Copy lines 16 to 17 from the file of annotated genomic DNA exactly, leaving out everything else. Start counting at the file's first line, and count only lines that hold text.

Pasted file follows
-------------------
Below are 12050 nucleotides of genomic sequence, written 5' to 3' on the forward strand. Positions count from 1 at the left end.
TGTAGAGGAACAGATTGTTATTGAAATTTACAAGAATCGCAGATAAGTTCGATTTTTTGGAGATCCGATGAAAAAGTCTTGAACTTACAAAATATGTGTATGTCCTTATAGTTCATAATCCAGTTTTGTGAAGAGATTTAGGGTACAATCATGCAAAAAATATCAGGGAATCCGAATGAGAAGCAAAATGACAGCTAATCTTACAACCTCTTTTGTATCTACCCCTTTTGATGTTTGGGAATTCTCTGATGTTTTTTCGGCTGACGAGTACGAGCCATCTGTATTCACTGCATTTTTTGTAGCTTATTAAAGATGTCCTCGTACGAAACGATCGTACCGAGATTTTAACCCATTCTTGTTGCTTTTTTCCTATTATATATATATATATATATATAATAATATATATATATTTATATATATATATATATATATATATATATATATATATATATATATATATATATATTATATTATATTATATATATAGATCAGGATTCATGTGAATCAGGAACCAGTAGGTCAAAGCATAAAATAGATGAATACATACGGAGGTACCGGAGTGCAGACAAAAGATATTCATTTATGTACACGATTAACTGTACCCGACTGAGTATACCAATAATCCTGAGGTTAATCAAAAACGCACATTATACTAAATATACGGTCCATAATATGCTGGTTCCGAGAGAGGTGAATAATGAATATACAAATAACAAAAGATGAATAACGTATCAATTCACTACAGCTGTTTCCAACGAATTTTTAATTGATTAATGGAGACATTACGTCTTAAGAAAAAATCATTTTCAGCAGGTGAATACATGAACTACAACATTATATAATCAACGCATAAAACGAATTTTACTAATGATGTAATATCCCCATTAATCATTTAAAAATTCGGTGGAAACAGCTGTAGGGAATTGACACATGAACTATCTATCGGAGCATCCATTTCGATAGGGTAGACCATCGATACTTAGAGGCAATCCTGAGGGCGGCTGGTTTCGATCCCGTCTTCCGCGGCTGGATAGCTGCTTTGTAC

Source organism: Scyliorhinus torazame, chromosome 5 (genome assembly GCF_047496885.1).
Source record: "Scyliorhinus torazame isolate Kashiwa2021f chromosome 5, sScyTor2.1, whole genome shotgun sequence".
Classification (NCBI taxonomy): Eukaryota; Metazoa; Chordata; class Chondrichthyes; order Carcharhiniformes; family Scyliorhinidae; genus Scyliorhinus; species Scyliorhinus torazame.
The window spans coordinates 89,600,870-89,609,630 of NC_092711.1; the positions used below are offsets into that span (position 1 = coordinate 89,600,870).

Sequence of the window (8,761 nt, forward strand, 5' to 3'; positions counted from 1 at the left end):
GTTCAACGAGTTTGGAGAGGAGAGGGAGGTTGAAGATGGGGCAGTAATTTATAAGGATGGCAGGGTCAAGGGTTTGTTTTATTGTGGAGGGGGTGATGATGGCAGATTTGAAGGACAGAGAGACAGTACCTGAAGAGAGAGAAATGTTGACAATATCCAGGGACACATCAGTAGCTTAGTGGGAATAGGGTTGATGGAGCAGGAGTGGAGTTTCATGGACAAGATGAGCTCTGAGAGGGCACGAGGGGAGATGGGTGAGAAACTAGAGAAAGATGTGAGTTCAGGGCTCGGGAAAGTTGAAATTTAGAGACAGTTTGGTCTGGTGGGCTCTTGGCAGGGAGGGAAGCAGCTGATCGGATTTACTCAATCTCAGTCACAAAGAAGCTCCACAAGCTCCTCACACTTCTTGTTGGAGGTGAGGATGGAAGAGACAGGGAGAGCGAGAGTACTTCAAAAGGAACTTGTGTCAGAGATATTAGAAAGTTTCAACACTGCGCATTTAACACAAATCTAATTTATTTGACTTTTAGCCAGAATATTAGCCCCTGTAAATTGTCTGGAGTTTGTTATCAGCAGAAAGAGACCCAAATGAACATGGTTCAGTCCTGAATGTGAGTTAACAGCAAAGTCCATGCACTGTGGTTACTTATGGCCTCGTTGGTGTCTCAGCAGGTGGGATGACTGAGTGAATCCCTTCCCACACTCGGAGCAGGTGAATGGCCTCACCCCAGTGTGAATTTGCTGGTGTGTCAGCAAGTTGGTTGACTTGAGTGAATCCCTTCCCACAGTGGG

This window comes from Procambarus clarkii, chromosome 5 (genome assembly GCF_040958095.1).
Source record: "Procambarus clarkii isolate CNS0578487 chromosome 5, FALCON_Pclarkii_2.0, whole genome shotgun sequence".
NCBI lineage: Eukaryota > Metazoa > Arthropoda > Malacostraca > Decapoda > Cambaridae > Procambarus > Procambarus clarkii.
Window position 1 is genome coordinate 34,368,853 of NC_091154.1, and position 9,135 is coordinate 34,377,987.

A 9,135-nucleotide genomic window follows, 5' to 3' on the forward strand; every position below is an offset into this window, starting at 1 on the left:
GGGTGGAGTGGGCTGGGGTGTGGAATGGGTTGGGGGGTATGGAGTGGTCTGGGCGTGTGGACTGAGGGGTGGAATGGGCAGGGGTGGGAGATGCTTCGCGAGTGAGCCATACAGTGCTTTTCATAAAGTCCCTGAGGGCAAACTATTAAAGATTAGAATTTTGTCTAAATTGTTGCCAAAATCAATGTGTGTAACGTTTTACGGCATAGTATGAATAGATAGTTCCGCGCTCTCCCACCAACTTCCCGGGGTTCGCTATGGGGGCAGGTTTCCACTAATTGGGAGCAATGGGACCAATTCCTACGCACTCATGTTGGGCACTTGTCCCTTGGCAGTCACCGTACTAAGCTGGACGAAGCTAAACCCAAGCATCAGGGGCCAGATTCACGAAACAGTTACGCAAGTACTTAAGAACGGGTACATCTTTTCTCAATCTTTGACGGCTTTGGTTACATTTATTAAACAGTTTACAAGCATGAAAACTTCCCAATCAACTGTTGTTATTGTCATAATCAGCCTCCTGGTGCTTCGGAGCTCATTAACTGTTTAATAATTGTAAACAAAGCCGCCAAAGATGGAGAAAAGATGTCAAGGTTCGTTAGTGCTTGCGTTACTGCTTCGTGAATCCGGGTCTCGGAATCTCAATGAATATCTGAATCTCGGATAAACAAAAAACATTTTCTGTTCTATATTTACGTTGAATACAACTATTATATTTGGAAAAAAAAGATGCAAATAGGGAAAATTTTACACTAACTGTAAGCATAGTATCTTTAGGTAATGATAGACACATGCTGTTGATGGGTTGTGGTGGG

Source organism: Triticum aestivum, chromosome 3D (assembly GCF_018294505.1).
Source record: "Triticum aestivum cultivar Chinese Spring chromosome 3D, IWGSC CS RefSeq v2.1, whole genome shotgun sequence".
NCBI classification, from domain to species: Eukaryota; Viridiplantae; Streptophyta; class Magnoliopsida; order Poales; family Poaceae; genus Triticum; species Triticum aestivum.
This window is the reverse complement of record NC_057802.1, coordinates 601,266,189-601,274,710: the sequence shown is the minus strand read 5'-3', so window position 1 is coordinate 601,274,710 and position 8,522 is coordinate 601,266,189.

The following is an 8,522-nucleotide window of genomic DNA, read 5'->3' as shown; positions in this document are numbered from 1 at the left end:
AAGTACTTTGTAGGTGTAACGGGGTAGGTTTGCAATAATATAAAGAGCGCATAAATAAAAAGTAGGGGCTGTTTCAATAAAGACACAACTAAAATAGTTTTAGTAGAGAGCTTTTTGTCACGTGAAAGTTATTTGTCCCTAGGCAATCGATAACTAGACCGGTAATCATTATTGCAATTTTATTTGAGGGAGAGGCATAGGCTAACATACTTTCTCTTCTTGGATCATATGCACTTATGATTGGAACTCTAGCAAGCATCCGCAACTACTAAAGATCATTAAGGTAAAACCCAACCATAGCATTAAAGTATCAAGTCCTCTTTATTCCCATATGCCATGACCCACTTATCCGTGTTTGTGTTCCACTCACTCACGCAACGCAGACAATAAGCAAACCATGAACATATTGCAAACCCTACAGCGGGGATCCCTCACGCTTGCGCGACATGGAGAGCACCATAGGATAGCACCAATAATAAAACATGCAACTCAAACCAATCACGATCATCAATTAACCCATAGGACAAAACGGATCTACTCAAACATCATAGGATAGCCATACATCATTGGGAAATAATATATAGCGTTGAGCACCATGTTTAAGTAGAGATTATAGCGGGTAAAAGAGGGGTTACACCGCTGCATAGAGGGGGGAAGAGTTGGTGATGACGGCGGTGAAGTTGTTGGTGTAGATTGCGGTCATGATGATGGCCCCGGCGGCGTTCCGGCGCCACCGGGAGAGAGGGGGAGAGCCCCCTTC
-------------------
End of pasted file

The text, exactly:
Source record: "Triticum aestivum cultivar Chinese Spring chromosome 3D, IWGSC CS RefSeq v2.1, whole genome shotgun sequence".
NCBI classification, from domain to species: Eukaryota; Viridiplantae; Streptophyta; class Magnoliopsida; order Poales; family Poaceae; genus Triticum; species Triticum aestivum.